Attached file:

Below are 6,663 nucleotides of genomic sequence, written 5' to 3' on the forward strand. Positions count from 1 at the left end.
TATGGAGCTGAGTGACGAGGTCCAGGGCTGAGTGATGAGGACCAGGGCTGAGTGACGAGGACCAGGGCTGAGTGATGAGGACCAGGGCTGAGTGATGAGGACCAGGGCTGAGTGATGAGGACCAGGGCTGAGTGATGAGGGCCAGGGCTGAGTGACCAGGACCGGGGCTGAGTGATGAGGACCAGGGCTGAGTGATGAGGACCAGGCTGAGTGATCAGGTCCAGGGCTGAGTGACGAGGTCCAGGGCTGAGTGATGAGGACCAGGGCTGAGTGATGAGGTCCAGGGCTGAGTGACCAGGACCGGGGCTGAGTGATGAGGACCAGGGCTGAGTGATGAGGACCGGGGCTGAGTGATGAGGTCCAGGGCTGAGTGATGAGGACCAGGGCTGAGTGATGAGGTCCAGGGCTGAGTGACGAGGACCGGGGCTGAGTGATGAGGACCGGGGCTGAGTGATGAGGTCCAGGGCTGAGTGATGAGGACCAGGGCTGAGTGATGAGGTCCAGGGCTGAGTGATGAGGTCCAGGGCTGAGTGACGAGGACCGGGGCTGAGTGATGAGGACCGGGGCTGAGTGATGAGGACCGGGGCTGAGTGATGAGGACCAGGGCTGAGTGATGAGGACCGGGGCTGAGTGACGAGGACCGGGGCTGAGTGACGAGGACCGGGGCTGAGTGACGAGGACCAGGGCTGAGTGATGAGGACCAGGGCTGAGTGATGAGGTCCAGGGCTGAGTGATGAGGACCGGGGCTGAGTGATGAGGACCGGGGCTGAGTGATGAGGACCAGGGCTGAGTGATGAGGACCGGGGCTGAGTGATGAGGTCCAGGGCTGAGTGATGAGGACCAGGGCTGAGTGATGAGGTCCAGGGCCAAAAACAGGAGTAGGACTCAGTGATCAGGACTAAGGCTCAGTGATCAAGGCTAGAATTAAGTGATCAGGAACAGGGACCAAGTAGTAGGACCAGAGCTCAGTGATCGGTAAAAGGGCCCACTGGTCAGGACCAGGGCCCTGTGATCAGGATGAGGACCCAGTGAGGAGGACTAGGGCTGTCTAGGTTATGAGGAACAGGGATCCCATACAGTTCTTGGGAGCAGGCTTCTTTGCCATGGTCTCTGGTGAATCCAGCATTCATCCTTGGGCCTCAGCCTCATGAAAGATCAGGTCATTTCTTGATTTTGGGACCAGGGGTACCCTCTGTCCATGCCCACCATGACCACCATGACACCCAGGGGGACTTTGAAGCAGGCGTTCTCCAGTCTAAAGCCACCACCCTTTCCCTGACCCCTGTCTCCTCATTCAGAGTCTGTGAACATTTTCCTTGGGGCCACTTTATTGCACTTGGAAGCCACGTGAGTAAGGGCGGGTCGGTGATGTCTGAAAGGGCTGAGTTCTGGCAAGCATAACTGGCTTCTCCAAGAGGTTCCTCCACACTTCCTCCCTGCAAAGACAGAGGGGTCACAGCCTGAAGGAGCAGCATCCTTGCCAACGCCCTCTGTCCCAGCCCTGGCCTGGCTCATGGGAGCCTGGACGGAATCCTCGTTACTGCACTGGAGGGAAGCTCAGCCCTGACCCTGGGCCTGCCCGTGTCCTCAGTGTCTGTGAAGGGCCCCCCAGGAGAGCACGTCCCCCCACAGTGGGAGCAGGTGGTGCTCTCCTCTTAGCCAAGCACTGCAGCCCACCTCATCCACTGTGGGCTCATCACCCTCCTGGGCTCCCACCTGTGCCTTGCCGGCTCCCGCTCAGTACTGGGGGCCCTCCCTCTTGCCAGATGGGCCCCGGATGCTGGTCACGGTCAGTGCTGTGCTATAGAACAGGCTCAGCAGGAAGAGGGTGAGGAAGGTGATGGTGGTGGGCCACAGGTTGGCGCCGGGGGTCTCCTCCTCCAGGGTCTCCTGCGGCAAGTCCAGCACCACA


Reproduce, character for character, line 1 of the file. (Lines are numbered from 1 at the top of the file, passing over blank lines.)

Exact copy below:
Below are 6,663 nucleotides of genomic sequence, written 5' to 3' on the forward strand. Positions count from 1 at the left end.